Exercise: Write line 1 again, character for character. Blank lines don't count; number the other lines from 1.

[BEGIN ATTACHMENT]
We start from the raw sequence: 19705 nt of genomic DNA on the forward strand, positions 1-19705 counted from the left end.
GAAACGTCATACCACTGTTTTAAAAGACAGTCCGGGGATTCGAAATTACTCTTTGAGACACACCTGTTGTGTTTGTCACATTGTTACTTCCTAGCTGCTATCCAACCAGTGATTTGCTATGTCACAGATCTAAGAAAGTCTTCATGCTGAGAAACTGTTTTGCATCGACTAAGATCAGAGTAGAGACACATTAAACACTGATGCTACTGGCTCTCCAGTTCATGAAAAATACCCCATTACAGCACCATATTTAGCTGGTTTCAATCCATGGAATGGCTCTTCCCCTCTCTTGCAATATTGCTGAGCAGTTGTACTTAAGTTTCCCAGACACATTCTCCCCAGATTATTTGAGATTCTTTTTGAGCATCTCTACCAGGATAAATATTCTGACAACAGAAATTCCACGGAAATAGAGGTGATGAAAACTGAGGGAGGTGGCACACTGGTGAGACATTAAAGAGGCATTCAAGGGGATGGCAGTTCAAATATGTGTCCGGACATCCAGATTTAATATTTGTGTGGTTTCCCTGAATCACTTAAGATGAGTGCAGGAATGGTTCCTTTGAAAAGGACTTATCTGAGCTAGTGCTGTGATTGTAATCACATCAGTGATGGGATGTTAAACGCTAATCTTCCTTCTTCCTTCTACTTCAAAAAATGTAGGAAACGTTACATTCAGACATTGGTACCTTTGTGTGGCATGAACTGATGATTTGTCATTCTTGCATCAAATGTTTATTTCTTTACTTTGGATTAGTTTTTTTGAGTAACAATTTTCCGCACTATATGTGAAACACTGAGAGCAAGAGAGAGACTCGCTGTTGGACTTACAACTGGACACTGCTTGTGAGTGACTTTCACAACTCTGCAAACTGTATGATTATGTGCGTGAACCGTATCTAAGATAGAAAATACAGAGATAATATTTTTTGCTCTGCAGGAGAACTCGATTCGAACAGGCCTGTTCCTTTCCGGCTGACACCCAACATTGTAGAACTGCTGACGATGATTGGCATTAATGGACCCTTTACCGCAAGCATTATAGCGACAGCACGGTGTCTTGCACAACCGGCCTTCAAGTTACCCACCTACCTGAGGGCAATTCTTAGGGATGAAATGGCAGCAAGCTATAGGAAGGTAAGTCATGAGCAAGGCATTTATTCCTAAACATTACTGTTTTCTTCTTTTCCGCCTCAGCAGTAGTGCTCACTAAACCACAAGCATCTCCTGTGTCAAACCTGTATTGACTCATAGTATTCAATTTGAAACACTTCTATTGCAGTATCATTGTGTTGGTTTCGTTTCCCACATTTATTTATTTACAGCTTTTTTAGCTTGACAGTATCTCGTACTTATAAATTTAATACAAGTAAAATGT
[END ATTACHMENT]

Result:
We start from the raw sequence: 19705 nt of genomic DNA on the forward strand, positions 1-19705 counted from the left end.